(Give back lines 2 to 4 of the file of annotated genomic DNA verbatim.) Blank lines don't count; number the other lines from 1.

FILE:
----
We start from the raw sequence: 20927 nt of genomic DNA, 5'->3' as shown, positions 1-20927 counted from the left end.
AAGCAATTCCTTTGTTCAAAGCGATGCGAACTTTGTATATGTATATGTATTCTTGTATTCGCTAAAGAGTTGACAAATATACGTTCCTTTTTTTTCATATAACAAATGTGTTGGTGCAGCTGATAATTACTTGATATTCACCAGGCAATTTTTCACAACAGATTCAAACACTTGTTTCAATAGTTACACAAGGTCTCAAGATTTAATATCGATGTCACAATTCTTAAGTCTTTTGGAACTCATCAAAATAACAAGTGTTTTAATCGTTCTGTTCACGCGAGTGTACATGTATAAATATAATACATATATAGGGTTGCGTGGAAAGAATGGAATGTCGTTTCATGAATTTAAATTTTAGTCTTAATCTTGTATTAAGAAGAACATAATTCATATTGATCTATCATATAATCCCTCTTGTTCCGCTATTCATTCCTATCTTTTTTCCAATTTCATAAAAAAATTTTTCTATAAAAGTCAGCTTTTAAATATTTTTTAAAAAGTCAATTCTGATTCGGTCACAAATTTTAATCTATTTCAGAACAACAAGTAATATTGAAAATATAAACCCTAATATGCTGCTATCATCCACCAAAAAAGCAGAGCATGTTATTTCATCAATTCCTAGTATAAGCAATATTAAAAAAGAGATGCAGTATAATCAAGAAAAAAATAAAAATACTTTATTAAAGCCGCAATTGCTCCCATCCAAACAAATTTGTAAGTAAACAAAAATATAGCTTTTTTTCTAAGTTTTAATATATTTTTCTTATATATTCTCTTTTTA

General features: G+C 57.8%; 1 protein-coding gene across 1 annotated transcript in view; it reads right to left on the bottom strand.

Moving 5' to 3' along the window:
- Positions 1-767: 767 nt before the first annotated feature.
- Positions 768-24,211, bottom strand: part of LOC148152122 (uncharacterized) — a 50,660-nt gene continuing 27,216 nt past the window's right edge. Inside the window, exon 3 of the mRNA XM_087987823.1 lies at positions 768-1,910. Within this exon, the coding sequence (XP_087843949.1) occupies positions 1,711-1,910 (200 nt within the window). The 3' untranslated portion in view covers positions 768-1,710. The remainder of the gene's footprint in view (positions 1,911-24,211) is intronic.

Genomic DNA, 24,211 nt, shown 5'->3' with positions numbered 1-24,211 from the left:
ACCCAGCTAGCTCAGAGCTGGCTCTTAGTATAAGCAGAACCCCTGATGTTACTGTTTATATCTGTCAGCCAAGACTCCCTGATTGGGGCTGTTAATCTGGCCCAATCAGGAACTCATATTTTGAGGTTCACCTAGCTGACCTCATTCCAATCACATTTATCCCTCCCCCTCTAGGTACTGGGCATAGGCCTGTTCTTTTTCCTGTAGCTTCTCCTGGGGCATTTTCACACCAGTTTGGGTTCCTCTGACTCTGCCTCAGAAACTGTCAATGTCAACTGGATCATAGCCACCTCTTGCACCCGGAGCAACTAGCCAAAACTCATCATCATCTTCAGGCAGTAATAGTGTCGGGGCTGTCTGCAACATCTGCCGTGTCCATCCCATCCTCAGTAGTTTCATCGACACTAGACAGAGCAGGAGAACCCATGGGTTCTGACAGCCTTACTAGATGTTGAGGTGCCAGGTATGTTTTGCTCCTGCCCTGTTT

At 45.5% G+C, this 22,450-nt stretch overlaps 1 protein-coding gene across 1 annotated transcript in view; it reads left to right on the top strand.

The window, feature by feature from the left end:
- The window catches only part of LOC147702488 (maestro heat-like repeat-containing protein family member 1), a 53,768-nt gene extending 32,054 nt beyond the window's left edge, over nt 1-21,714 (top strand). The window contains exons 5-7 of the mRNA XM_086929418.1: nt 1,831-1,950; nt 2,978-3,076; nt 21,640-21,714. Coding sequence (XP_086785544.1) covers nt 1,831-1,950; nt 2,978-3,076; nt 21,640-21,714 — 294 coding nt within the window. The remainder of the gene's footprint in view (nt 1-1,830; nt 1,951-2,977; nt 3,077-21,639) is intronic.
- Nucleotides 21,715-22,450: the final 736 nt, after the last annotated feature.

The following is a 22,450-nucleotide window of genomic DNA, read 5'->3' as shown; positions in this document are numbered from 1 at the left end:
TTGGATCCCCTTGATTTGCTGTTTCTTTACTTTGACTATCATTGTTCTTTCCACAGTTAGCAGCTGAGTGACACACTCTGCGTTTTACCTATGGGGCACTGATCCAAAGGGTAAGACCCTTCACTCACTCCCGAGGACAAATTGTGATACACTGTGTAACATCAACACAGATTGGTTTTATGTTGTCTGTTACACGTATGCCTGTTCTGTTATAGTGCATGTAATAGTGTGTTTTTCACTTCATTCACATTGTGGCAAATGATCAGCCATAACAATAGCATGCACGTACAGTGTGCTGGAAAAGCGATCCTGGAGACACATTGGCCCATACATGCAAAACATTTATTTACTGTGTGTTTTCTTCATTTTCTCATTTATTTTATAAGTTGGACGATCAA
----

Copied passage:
AAGCAATTCCTTTGTTCAAAGCGATGCGAACTTTGTATATGTATATGTATTCTTGTATTCGCTAAAGAGTTGACAAATATACGTTCCTTTTTTTTCATATAACAAATGTGTTGGTGCAGCTGATAATTACTTGATATTCACCAGGCAATTTTTCACAACAGATTCAAACACTTGTTTCAATAGTTACACAAGGTCTCAAGATTTAATATCGATGTCACAATTCTTAAGTCTTTTGGAACTCATCAAAATAACAAGTGTTTTAATCGTTCTGTTCACGCGAGTGTACATGTATAAATATAATACATATATAGGGTTGCGTGGAAAGAATGGAATGTCGTTTCATGAATTTAAATTTTAGTCTTAATCTTGTATTAAGAAGAACATAATTCATATTGATCTATCATATAATCCCTCTTGTTCCGCTATTCATTCCTATCTTTTTTCCAATTTCATAAAAAAATTTTTCTATAAAAGTCAGCTTTTAAATATTTTTTAAAAAGTCAATTCTGATTCGGTCACAAATTTTAATCTATTTCAGAACAACAAGTAATATTGAAAATATAAACCCTAATATGCTGCTATCATCCACCAAAAAAGCAGAGCATGTTATTTCATCAATTCCTAGTATAAGCAATATTAAAAAAGAGATGCAGTATAATCAAGAAAAAAATAAAAATACTTTATTAAAGCCGCAATTGCTCCCATCCAAACAAATTTGTAAGTAAACAAAAATATAGCTTTTTTTCTAAGTTTTAATATATTTTTCTTATATATTCTCTTTTTA

General features: G+C 57.8%; 1 protein-coding gene across 1 annotated transcript in view; it reads right to left on the bottom strand.

Moving 5' to 3' along the window: